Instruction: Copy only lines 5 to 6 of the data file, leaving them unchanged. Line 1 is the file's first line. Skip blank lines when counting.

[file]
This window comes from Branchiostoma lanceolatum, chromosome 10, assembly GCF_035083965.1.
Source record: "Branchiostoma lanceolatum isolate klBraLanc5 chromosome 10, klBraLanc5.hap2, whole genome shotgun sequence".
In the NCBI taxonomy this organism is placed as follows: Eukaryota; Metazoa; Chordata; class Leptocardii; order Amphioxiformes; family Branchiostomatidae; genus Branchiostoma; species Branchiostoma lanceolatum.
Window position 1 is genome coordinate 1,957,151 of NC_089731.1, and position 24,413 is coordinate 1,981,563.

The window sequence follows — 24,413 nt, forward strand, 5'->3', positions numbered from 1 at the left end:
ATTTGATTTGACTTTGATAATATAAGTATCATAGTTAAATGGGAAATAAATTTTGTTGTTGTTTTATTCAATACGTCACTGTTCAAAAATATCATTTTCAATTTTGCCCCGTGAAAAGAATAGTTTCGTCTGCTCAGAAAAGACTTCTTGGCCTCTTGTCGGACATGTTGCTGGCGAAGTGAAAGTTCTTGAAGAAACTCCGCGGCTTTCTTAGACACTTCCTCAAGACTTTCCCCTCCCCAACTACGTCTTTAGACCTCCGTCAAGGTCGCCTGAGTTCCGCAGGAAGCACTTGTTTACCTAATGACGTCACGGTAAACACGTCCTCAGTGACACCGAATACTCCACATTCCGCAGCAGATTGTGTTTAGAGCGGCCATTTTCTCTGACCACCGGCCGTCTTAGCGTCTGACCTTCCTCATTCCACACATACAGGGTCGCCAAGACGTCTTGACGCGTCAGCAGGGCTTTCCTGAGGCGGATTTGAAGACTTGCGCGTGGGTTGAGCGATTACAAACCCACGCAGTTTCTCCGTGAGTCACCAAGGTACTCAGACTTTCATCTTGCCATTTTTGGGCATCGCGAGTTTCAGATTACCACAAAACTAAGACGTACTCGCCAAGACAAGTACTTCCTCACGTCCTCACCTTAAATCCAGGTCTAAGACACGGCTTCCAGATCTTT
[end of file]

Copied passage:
The window sequence follows — 24,413 nt, forward strand, 5'->3', positions numbered from 1 at the left end:
ATTTGATTTGACTTTGATAATATAAGTATCATAGTTAAATGGGAAATAAATTTTGTTGTTGTTTTATTCAATACGTCACTGTTCAAAAATATCATTTTCAATTTTGCCCCGTGAAAAGAATAGTTTCGTCTGCTCAGAAAAGACTTCTTGGCCTCTTGTCGGACATGTTGCTGGCGAAGTGAAAGTTCTTGAAGAAACTCCGCGGCTTTCTTAGACACTTCCTCAAGACTTTCCCCTCCCCAACTACGTCTTTAGACCTCCGTCAAGGTCGCCTGAGTTCCGCAGGAAGCACTTGTTTACCTAATGACGTCACGGTAAACACGTCCTCAGTGACACCGAATACTCCACATTCCGCAGCAGATTGTGTTTAGAGCGGCCATTTTCTCTGACCACCGGCCGTCTTAGCGTCTGACCTTCCTCATTCCACACATACAGGGTCGCCAAGACGTCTTGACGCGTCAGCAGGGCTTTCCTGAGGCGGATTTGAAGACTTGCGCGTGGGTTGAGCGATTACAAACCCACGCAGTTTCTCCGTGAGTCACCAAGGTACTCAGACTTTCATCTTGCCATTTTTGGGCATCGCGAGTTTCAGATTACCACAAAACTAAGACGTACTCGCCAAGACAAGTACTTCCTCACGTCCTCACCTTAAATCCAGGTCTAAGACACGGCTTCCAGATCTTT